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U.S. Interjection in Iran Shrouds Larger Agenda

  • Sam Mire
  • Dec 30, 2017 12:26PM

The United States can’t keep its nose out of Middle Eastern affairs. For most, America’s never-ending yet selective preaching – often casting moral aspersions on a region of which it has little apparent understanding – only tends to lead to one thing: more conflict. While Iran is America and Israel’s greatest threat and most formidable opponent in the region, taking a strong stance in favor of Iranian protestors seems unnecessarily adversarial.

Donald Trump was elected on the promise that he would put Americans first. The administration’s latest condemnation of the Iranian government amid protests seems more like an agenda that puts Iranians first. After all, antagonizing a militarily advanced, potentially nuclear sworn enemy of the United States over what have been defined as ‘economic protests’ is precisely the move that could stir unnecessary conflict. And conflict, meaning war, is the furthest thing from putting American men and women first, especially if it can be avoided.

To be clear, the defense of Israel and our other Middle Eastern allies is something I and most fairly conservative people wholeheartedly support. The containment of Iran is a goal that we must pursue in order to maintain the steady imbalance of power in the region that is necessary to prevent one dominant, anti-American Middle Eastern power. These are not the circumstances which we are talking about with the most recent criticism of the Iranian government.

With respect to immigration, Trump seems to have figured out a crucial reality that should mold our approach to judging, and especially acting upon, standards of behavior and ruling in the Middle East. Their culture is simply different. Many would call it regressive, and in many ways this is true. One respect with which Middle Eastern rulers have always differed greatly from Western countries is in the suppression of anti-government protests of any form. Why does the president acknowledge these cultural disparities in pining for stronger anti-immigration policy from Middle Eastern countries, but feign shock and awe when the Iranian government exercises their well-known cultural mores of governance within their own borders?

To most, the answer seems quite obvious: Trump is the antithesis of what Barack Obama was. He is perhaps more pro-Israeli than anybody in his base would have ever imagined. Supporting Israel was always going to be a given, but certain acts, including moving the U.S. embassy and now seemingly going out of his way to spar verbally with Iran, reflecting Israel’s own increasing tension and battle for Middle Eastern influence, is a level of ‘support’ that one could argue goes too far. I only say this because the potential of putting American troops at risk of being thrown into yet another interminable desert conflict, particularly with a power as mighty as Iran, would be the certain death knell for countless American troops and, less consequentially, Trump’s potential two-term presidency as well.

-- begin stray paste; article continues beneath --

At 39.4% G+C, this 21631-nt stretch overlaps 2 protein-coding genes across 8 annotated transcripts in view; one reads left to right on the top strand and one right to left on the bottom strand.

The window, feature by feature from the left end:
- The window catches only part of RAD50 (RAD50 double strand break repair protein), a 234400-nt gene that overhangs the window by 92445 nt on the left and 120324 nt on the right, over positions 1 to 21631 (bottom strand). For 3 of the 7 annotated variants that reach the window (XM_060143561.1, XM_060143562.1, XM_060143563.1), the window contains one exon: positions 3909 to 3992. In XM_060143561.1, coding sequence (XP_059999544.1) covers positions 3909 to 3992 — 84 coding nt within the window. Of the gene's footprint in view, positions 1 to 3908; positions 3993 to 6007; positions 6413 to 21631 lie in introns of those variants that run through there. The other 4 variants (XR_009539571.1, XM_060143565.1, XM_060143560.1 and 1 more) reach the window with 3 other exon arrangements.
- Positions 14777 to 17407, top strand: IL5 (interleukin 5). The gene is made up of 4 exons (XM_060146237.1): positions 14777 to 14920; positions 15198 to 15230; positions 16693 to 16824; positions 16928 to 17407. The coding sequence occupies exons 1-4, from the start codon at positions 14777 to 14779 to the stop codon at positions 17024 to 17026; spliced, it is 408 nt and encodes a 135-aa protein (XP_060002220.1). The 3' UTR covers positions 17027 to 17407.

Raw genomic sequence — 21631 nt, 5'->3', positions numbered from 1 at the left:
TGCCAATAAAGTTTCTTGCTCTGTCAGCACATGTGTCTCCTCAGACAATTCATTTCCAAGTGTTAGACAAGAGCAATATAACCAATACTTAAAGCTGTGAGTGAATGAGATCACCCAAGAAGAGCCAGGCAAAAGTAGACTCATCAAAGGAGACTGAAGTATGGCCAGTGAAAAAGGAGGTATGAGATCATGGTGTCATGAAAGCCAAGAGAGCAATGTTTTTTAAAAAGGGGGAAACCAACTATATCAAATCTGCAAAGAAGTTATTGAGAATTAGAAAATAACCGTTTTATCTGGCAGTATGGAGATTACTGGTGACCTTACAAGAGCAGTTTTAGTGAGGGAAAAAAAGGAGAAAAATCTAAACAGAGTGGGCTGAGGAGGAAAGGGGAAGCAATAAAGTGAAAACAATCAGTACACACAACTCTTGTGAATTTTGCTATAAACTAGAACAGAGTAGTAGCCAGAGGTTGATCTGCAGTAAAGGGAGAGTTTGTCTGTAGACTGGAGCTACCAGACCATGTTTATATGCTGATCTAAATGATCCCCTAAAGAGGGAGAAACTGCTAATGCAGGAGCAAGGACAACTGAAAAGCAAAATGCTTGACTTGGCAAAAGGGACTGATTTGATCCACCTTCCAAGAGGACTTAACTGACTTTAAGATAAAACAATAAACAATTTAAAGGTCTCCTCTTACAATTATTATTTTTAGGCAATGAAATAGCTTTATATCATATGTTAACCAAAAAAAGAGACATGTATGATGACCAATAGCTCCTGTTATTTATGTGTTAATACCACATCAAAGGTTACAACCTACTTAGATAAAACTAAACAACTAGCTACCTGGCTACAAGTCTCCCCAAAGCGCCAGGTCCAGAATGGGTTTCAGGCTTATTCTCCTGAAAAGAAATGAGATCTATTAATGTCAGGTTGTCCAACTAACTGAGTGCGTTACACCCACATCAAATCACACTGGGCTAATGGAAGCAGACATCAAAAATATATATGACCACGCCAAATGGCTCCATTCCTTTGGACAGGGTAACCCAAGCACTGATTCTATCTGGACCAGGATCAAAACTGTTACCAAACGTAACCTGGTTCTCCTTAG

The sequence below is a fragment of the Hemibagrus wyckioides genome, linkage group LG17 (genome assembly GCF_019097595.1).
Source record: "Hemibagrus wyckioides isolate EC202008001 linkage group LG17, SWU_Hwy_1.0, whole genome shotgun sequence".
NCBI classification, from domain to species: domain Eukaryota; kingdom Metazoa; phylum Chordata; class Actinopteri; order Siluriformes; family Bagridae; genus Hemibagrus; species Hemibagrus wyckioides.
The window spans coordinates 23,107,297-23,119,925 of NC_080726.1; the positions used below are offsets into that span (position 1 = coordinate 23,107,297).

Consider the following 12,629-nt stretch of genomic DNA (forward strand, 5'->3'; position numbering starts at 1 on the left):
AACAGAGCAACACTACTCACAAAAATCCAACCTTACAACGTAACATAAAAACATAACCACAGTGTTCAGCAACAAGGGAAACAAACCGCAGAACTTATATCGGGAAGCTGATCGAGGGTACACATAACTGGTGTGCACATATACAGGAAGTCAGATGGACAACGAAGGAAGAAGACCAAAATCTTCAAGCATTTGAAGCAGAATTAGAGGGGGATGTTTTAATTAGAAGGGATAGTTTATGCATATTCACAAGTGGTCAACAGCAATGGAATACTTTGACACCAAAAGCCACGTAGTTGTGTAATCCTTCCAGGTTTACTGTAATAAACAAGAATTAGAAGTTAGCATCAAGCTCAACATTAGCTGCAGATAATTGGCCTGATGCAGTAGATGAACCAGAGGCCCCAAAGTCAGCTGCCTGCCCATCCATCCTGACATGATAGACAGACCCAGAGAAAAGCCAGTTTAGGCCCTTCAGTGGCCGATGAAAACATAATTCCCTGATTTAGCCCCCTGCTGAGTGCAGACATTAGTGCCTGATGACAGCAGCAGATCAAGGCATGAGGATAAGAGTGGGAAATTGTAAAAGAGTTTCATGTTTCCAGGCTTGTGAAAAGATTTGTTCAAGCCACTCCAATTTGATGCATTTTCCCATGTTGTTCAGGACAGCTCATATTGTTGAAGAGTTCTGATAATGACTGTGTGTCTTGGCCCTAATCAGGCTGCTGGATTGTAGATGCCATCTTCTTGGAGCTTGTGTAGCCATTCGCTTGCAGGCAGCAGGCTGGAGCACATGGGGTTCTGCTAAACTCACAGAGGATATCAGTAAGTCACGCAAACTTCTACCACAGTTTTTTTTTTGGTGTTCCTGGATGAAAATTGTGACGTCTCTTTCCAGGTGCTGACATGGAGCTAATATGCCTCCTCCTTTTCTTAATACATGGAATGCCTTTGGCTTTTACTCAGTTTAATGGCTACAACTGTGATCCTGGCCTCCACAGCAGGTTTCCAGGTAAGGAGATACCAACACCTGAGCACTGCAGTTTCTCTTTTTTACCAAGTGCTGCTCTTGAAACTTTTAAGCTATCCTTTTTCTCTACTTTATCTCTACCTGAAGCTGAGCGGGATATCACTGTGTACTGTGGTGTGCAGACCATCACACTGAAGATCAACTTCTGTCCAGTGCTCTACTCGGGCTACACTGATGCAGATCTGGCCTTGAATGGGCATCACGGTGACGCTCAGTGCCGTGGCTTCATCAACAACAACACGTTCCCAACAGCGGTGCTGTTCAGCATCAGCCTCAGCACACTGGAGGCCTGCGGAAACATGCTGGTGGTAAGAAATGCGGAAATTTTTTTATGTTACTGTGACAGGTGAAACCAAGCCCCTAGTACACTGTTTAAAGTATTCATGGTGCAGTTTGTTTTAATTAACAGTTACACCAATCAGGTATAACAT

Iran is not a democracy. It almost certainly never will be. They’re a strong-armed theocracy of the most extreme sort. Russia looks like Kansas in terms of shared cultural and moral values by comparison. The arrest of protestors is something that goes on in states like Russia, but we are going to issue a proclamation of condemnation when it happens in Iran? This is not genuine outrage, this is a chess move in the larger anti-Iranian agenda. Can we at least, please, call things as they are?

Even the official comments issued by the U.S. State Department ring of a greater agenda: get the current Iranian regime out of power. The arrest of protestors is merely being used as a catalyst to propel this agenda. At least, this is how it appears based on the selective outrage at this particular Middle Eastern nation, one of many where similar and even worse human rights atrocities occur with regularity.

‘The State Department is monitoring the protests, and urged "all nations to publicly support the Iranian people and their demands for basic rights and an end to corruption," spokeswoman Heather Nauert said in a statement.

"Iran's leaders have turned a wealthy country with a rich history and culture into an economically depleted rogue state whose chief exports are violence, bloodshed, and chaos," she said.

"As President Trump has said, the longest-suffering victims of Iran's leaders are Iran's own people."’ (Newsmax)

Those Iranian people that the Trump administration suddenly feels deep compassion for were barred from emigrating to the United States by Trump himself, following the Obama-era list.

Yes, the Iranian government is a religious dictatorship who rules by the tenets of extremist Islam. The State Department’s comments, on their face, are not untrue. They’re just hypocritical, and even opportunist depending on the context within which you frame them. Consider that we’ve maintained a loose alliance with Saudi Arabia for seventy years, overlooking the many oppressive aspects of their own government and society for the sake of our own convenience.

Of course, this choice of Iran as the public target for Middle Eastern governments’ violation of ‘basic rights’ and engagement in ‘corruption’ has nothing to do with the fact that they are currently the most influential power in the region, right? Or that they happen to fall on the wrong side of the American-Israeli-Saudi alliance?

Again, just call it what it is. If it’s a war with Iran that the current administration wants, say so. Give America time to prepare their psyches. Hopefully, all they want is a war of words meant to intimidate and publicly shame. Regardless, don’t hide behind the ‘poor Iranian people’ card as every previous Middle East-invading American administration has. It’s disingenuous, dishonest, and informed American people aren’t going to buy it.